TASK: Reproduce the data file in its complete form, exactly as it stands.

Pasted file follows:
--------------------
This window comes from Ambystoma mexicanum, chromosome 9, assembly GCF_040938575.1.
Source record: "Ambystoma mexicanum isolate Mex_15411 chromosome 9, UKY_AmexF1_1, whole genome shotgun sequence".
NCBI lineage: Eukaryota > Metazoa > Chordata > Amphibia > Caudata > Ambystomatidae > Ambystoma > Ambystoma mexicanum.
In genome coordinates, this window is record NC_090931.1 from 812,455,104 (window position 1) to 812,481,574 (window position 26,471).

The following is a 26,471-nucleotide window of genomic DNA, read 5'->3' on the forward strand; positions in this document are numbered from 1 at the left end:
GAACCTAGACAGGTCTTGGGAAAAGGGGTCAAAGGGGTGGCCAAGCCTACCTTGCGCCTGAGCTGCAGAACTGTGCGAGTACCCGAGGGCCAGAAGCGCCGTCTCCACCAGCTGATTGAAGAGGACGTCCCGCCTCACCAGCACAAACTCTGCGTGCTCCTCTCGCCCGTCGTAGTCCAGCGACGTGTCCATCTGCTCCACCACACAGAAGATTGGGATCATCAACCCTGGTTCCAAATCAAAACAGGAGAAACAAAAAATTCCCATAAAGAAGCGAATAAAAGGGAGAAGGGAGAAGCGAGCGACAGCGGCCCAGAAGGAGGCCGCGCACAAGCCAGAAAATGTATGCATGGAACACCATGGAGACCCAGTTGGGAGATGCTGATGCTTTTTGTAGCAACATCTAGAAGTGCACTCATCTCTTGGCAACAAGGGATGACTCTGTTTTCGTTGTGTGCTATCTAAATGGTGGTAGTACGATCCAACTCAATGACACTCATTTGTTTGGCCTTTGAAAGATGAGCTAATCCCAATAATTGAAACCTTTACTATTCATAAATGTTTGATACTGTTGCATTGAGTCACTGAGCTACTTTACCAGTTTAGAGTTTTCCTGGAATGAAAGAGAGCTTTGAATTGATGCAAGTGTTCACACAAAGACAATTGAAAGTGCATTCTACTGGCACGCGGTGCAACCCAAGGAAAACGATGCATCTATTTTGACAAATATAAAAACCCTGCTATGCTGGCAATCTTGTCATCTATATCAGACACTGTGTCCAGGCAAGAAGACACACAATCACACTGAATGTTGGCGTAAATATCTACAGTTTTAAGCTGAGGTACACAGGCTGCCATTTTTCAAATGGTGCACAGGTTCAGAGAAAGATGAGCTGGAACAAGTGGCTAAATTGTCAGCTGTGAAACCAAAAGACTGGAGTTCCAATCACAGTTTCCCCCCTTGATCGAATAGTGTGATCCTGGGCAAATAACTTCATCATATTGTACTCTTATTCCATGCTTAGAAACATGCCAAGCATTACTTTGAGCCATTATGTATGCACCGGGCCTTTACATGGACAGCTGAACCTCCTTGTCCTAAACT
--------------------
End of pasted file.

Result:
This window comes from Ambystoma mexicanum, chromosome 9, assembly GCF_040938575.1.
Source record: "Ambystoma mexicanum isolate Mex_15411 chromosome 9, UKY_AmexF1_1, whole genome shotgun sequence".
NCBI lineage: Eukaryota > Metazoa > Chordata > Amphibia > Caudata > Ambystomatidae > Ambystoma > Ambystoma mexicanum.
In genome coordinates, this window is record NC_090931.1 from 812,455,104 (window position 1) to 812,481,574 (window position 26,471).

The following is a 26,471-nucleotide window of genomic DNA, read 5'->3' on the forward strand; positions in this document are numbered from 1 at the left end:
GAACCTAGACAGGTCTTGGGAAAAGGGGTCAAAGGGGTGGCCAAGCCTACCTTGCGCCTGAGCTGCAGAACTGTGCGAGTACCCGAGGGCCAGAAGCGCCGTCTCCACCAGCTGATTGAAGAGGACGTCCCGCCTCACCAGCACAAACTCTGCGTGCTCCTCTCGCCCGTCGTAGTCCAGCGACGTGTCCATCTGCTCCACCACACAGAAGATTGGGATCATCAACCCTGGTTCCAAATCAAAACAGGAGAAACAAAAAATTCCCATAAAGAAGCGAATAAAAGGGAGAAGGGAGAAGCGAGCGACAGCGGCCCAGAAGGAGGCCGCGCACAAGCCAGAAAATGTATGCATGGAACACCATGGAGACCCAGTTGGGAGATGCTGATGCTTTTTGTAGCAACATCTAGAAGTGCACTCATCTCTTGGCAACAAGGGATGACTCTGTTTTCGTTGTGTGCTATCTAAATGGTGGTAGTACGATCCAACTCAATGACACTCATTTGTTTGGCCTTTGAAAGATGAGCTAATCCCAATAATTGAAACCTTTACTATTCATAAATGTTTGATACTGTTGCATTGAGTCACTGAGCTACTTTACCAGTTTAGAGTTTTCCTGGAATGAAAGAGAGCTTTGAATTGATGCAAGTGTTCACACAAAGACAATTGAAAGTGCATTCTACTGGCACGCGGTGCAACCCAAGGAAAACGATGCATCTATTTTGACAAATATAAAAACCCTGCTATGCTGGCAATCTTGTCATCTATATCAGACACTGTGTCCAGGCAAGAAGACACACAATCACACTGAATGTTGGCGTAAATATCTACAGTTTTAAGCTGAGGTACACAGGCTGCCATTTTTCAAATGGTGCACAGGTTCAGAGAAAGATGAGCTGGAACAAGTGGCTAAATTGTCAGCTGTGAAACCAAAAGACTGGAGTTCCAATCACAGTTTCCCCCCTTGATCGAATAGTGTGATCCTGGGCAAATAACTTCATCATATTGTACTCTTATTCCATGCTTAGAAACATGCCAAGCATTACTTTGAGCCATTATGTATGCACCGGGCCTTTACATGGACAGCTGAACCTCCTTGTCCTAAACT